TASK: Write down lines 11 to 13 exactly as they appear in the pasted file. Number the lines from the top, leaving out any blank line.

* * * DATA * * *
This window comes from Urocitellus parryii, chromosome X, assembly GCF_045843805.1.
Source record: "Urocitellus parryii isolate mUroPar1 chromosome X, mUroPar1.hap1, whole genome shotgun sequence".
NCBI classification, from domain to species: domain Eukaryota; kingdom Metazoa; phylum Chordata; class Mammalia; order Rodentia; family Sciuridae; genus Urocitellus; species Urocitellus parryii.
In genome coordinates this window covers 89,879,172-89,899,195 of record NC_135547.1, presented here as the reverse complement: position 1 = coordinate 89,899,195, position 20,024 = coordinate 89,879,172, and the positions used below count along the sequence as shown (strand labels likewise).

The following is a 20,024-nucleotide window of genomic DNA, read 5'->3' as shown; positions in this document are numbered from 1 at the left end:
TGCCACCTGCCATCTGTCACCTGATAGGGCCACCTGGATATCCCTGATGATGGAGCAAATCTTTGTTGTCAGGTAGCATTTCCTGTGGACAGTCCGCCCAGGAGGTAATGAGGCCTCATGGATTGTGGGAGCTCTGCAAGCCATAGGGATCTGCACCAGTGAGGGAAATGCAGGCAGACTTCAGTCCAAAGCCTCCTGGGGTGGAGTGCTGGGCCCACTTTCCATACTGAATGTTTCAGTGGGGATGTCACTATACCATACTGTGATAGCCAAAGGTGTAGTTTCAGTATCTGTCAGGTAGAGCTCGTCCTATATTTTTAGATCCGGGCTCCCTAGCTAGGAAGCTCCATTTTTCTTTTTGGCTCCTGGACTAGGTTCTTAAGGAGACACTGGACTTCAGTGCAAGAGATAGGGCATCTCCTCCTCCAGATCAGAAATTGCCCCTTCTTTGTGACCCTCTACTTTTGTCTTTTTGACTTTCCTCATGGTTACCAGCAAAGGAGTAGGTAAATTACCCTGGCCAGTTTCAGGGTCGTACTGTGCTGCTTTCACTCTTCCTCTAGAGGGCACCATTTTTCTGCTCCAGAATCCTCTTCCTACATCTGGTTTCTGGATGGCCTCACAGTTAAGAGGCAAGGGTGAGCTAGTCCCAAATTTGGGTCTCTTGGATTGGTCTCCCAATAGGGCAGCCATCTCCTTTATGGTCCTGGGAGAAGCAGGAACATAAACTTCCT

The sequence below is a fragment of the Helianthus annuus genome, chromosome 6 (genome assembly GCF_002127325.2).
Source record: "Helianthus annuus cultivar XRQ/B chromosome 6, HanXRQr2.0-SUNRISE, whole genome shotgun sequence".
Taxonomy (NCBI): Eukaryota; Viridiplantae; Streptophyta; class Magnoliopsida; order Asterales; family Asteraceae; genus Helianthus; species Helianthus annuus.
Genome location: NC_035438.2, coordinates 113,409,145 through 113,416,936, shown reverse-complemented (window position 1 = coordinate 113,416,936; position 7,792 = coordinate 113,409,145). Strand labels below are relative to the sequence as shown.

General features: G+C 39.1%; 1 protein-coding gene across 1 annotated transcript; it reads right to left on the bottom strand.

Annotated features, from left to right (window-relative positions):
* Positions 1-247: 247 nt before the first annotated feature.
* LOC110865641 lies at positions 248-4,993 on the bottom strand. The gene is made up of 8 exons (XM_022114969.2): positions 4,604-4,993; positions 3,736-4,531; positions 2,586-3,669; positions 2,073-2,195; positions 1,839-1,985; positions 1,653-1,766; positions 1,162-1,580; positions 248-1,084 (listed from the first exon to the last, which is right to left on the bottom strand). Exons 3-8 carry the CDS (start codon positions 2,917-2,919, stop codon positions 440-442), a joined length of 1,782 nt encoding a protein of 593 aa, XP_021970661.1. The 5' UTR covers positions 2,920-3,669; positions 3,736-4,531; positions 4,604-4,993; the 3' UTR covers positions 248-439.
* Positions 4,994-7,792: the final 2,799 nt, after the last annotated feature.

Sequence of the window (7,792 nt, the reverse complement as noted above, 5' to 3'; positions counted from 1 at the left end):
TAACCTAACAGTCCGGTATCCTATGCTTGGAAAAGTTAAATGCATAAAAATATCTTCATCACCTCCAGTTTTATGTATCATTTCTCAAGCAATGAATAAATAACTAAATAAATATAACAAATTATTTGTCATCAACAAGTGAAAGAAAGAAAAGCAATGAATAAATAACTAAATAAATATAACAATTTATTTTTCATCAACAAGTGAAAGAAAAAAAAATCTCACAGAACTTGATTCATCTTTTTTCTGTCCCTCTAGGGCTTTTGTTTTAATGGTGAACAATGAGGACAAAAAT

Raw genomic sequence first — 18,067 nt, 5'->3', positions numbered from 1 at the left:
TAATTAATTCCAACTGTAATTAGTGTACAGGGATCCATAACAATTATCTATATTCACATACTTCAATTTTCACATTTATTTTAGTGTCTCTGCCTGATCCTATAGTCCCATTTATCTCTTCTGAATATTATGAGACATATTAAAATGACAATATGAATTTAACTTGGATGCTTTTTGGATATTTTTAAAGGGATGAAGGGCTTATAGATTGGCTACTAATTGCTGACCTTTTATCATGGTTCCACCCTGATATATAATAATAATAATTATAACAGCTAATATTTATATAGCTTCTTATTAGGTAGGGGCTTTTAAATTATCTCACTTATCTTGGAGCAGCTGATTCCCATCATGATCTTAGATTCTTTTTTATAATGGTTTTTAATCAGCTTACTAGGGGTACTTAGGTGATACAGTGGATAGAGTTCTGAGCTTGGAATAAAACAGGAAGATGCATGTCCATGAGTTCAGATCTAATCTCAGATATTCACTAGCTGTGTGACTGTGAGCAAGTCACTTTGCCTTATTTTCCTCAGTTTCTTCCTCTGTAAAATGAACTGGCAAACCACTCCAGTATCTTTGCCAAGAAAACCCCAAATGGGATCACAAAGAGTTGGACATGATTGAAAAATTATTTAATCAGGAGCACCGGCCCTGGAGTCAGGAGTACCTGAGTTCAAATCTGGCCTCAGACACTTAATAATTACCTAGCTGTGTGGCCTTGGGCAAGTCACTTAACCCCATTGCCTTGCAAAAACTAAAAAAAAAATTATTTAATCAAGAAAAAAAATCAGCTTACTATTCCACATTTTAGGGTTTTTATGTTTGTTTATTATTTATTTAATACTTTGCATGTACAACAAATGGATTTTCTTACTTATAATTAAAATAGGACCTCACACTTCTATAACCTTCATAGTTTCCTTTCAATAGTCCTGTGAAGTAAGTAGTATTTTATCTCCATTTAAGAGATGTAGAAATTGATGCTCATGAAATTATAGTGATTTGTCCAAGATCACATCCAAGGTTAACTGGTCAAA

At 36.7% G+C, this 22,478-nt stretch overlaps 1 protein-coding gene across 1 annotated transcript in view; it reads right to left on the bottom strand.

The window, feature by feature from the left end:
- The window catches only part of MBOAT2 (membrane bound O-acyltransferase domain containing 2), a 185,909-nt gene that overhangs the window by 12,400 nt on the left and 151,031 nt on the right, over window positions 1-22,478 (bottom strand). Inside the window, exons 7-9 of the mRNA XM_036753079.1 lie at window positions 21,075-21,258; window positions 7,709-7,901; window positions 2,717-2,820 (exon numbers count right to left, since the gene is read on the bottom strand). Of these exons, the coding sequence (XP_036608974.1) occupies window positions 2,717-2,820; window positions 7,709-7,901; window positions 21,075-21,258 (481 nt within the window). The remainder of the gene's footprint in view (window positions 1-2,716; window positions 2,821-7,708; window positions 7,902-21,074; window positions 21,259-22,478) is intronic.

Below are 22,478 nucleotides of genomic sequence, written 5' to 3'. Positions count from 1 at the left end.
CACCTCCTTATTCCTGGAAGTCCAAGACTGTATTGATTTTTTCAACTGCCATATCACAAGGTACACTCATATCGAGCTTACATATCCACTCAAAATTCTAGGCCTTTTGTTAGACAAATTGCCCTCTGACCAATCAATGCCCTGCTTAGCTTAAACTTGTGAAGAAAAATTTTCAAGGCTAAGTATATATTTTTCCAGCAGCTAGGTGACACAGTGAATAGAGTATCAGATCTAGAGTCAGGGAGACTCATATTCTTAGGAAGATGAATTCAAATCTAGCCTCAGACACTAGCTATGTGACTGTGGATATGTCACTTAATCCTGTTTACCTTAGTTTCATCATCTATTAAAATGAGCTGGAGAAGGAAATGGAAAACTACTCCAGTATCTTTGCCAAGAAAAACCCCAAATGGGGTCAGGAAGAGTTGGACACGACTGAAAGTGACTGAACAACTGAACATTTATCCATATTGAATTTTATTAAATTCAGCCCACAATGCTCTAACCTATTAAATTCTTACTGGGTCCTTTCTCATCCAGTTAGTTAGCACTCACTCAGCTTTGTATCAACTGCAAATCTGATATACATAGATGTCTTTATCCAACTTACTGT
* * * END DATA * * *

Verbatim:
General features: G+C 39.1%; 1 protein-coding gene across 1 annotated transcript; it reads right to left on the bottom strand.

Annotated features, from left to right (window-relative positions):
* Positions 1-247: 247 nt before the first annotated feature.